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Best Original Score

Film scores can be considered a dime a dozen – a bunch of orchestration that certainly needs to be there, but plays to the background and is rarely ever noticeable. And while that can be true, the last few years have introduced new composers and new ways of creating music into the world of film composing, electrifying and shaking up the “boring ol’ orchestration” into something undeniably new and exciting. And attention should be paid. The nominees in the Best Original Score category this year may not be new to the game or beat on the side of a car for a new look at percussion, but these scores come from a variety of films that needed very specific tones to be conveyed through their respective sounds. From the scandalous period piece Anna Karenina to the visually stunning journey of Life of Pi to a new adventure with a well-known secret agent in Skyfall to two historic films from two very different time periods, each attempting to overcome adversity with Argo and Lincoln. While most of the nominees have been up to bat in this category before, there is a newcomer among their ranks and it may be this fresh voice that bests them all (my prediction of his win noted in red.) Read on as we take a closer look this year’s five Best Original Score nominees and see who may end up being the best of the best come Oscar night…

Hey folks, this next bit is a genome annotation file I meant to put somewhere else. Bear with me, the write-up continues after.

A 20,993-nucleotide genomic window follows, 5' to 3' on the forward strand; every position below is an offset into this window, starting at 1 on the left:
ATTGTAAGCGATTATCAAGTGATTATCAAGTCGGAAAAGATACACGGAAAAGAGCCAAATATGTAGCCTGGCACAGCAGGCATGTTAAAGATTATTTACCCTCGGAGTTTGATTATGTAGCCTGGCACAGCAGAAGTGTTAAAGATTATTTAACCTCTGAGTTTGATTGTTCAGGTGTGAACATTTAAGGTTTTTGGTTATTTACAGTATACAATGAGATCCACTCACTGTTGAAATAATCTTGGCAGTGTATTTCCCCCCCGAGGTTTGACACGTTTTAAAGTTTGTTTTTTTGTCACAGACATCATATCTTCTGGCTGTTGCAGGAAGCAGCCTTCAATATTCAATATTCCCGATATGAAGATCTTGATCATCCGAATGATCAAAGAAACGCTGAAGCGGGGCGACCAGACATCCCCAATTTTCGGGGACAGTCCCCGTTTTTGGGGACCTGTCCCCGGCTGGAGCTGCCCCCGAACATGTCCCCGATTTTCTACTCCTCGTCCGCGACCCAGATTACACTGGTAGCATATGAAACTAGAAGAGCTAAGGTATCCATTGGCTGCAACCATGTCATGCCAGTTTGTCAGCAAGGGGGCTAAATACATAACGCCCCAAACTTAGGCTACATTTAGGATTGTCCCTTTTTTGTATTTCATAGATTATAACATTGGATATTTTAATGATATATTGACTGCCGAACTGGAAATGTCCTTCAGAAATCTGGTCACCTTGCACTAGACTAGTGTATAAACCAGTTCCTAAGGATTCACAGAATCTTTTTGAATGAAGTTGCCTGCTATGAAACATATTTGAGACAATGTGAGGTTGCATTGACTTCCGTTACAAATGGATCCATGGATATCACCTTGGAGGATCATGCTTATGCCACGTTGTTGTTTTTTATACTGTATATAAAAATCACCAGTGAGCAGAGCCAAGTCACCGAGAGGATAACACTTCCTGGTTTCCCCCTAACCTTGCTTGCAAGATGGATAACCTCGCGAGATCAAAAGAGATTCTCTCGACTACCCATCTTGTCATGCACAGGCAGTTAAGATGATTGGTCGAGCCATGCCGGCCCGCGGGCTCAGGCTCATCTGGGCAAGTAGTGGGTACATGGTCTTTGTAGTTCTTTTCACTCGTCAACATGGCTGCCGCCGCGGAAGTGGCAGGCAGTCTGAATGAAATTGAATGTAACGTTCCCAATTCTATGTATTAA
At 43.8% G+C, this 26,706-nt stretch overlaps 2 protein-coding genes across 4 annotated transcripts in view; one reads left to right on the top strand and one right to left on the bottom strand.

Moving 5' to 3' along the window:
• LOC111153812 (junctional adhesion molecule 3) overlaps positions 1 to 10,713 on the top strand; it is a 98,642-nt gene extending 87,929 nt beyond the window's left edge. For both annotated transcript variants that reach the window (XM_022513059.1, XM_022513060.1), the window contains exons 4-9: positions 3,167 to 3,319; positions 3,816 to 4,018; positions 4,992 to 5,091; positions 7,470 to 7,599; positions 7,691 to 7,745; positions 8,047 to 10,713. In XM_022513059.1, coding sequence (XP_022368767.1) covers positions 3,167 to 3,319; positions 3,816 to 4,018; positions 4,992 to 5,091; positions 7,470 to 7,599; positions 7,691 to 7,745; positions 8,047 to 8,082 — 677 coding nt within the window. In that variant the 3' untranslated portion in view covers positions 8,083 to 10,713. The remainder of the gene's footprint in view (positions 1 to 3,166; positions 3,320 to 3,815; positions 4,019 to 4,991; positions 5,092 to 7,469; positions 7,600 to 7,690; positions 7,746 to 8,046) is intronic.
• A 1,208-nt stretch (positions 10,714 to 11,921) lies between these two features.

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ted_02037204